"A $60 tool makes measuring low levels of current consumption easy," Ganssle wrote in The well-engineered µCurrent.
The µCurrent attached to multimeter.
(Source: Embedded.com/Jack Ganssle)
One nifty tool is the µCurrent from EEVblog's Dave Jones. It's a very simple circuit adapter consisting of not much more than a selectable set of shunt resistors and an op amp. You could cobble up your own design in no time, but the µCurrent is inexpensive and well-engineered.
However, the unit is unfused, and, as Ganssle points out, "the shunt resistors are teeny little SMT things that will fry easily so one has to be careful not zap it with too much current."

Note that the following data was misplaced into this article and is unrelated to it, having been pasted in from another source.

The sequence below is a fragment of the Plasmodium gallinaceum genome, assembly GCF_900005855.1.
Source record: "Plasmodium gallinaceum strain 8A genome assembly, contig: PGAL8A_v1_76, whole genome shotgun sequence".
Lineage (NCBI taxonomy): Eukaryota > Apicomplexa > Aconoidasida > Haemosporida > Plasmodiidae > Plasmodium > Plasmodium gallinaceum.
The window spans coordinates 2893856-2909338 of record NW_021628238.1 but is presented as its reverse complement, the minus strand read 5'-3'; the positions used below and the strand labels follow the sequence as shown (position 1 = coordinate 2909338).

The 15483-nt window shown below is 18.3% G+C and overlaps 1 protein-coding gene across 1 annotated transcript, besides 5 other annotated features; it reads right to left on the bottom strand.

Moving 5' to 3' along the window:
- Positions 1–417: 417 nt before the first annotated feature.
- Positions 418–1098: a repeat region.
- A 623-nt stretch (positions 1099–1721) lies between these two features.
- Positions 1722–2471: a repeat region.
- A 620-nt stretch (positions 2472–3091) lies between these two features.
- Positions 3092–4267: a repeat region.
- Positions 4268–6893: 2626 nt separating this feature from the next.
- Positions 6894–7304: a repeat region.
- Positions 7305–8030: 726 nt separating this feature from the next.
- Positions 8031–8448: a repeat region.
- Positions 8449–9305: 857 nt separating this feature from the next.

Engineer Bob Paddock wrote in with a solution:
Place a silicon diode across the uCurrent terminals. High current (relative to the uCurrent range) will cause the diode to conduct, bypassing the uCurrent, preventing fried fuse. Diode will not conduct during the low uCurrent usage. Need to do tricks like this if you are testing a sleeping transmitter that could wake up and go from 20 nA sleep to +1A transmit with no notice.
Now comes µCurrent Gold.
µCurrent Gold is a precision current adapter for multimeters.